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OP0178 Body Mass Index is an Independent Risk Factor for not Achieving Sustained Remission in Early Rheumatoid Arthritis: Results from the Catch Observational Study
  1. S.M. Goodman1,
  2. Y. Ma2,
  3. W. Zhang2,
  4. E. Schulman1,
  5. S.J. Bartlett3,
  6. K.M. Andersen4,
  7. C. Hitchon5,
  8. G. Boire6,
  9. S. Jamal7,
  10. J.C. Thorne8,
  11. D. Tin8,
  12. E.C. Keystone9,
  13. B. Haraoui10,
  14. J. Pope11,
  15. V.P. Bykerk1
  16. on behalf of CATCH Investigators
  1. 1Rheumatology, Hospital for Special Surgery, New York
  2. 2Department of Epidemiology and Biostatistics, Milken Institute School of Public Health, George Washington University, Washington, D.C., United States
  3. 3McGill University, Montreal, Canada
  4. 4Hospital for Special Surgery, New York, United States
  5. 5Arthritis Center, University of Manitoba, Winnipeg
  6. 6Rheumatology, Université de Sherbrooke, Sherbrooke
  7. 7University of British Columbia, Vancouver
  8. 8Southlake Regional Health Center, Newmarket
  9. 9Rebecca McDonald Center for Arthritis & Autoimmune Disease, Mount Sinai Hospital, Toronto
  10. 10Rheumatic Disease Unit, Institut de Rheumatologie, Montreal
  11. 11Rheumatology, University of Western Ontario, London, Canada


Background Little is known about how lifestyle factors contribute to treatment response in early RA. We examined the relationship between body mass index (BMI) and smoking on the likelihood of achieving sustained remission in patients with early rheumatoid arthritis (ERA).

Methods ERA patients enrolled in the Canadian Early Arthritis Cohort (CATCH) with available BMI data were categorized using World Health Organization (WHO) weight categories: underweight (BMI<18.5), normal weight (BMI 18.5–24.9), overweight (BMI 25.0–29.9), obese I (BMI 30.0–34.9), II (BMI 35.0–39.9) and III (BMI>40 kg/m2). WHO-defined rates of obesity were compared to rates using RA sex-specific BMI thresholds1. Disease activity (DAS28), patient reported outcomes and medications were assessed at each visit. Multivariate regression using generalized estimating equations was used to assess the impact of BMI and smoking on achieving sustained remission (DAS28<2.6 at 2 consecutive visits).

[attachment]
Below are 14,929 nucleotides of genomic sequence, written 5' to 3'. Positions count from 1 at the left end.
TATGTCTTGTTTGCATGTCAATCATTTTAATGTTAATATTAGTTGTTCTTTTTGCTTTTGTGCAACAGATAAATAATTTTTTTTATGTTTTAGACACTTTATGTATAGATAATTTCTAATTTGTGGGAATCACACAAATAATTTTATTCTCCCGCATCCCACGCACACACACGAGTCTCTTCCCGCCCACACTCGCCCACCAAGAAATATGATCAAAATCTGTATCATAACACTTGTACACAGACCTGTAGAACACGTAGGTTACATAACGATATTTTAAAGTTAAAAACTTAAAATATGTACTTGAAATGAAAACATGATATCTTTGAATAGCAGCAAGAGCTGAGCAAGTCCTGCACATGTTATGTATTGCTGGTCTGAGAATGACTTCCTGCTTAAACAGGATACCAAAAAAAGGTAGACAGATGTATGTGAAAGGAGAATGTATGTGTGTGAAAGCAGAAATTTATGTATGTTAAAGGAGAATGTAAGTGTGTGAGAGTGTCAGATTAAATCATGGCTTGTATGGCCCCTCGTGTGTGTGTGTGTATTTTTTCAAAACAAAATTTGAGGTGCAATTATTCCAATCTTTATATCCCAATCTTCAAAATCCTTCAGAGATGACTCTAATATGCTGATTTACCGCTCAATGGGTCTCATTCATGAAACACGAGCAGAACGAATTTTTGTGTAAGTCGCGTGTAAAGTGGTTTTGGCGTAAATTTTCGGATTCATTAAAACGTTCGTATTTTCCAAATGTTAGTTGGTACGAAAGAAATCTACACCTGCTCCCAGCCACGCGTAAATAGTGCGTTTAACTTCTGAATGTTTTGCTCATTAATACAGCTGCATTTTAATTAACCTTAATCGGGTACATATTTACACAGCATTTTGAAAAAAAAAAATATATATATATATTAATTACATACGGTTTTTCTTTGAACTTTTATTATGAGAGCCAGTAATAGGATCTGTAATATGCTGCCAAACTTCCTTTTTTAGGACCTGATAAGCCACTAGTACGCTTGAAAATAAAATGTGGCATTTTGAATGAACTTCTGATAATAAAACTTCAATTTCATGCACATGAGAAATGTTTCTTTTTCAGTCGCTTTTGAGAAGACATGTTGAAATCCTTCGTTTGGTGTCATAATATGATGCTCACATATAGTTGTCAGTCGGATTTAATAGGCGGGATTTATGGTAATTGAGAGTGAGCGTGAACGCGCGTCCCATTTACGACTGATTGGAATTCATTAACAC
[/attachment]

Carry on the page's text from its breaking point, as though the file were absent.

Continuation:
Results BMI was available in 944 patients followed up to 3 years. Patients had a mean (SD) age of 52.75 (15.07), were mostly female (72%), Caucasian (79%), and had an average disease duration of 6.30 (3.56) months. 24% of patients were classified as obese and 28% overweight. When using recently proposed RA sex-specific BMI thresholds1, obesity rates increase in this cohort (53% of females, 80% of males). 17% reported currently smoking. After adjustment for sex, age, and race, baseline disability and pain, and early use of methotrexate (MTX), the odds of achieving sustained remission was significantly lower in patients who smoked and were underweight, overweight or obese (see table), although achieving LDAS by 6 months remains the strongest predictor of sustained remission.

Conclusions Overweight and obesity and smoking are common among early RA patients. Normal body weight and non-smoking status were independent predictors of achieving sustained remission after controlling for sociodemographic, disease and treatment characteristics. BMI and smoking should be considered amongst the modifiable lifestyle factors to improve likelihood of optimizing treatment and achieving sustained remission in early RA.


  1. Katz, Patricia et al. “Gender Differences in Assessment of Obesity in Rheumatoid Arthritis.” Arthritis care & research 65.1 (2013): 62–70.

Disclosure of Interest S. Goodman: None declared, Y. Ma: None declared, W. Zhang: None declared, E. Schulman: None declared, S. Bartlett: None declared, K. Andersen: None declared, C. Hitchon: None declared, G. Boire: None declared, S. Jamal: None declared, J. C. Thorne: None declared, D. Tin: None declared, E. Keystone: None declared, B. Haraoui: None declared, J. Pope: None declared, V. Bykerk Grant/research support from: The CATCH study was designed and implemented by the investigators and financially supported initially by Amgen Canada Inc. and Pfizer Canada Inc. via an unrestricted research grant since the inception of CATCH. As of 2011, further support was provided by Hoffmann-LaRoche Ltd., UCB Canada Inc., Bristol-Myers Squibb Canada Co., AbbVie Corporation (formerly Abbott Laboratories Ltd.), and Janssen Biotech Inc. (a wholly owned subsidiary of Johnson & Johnson Inc.)

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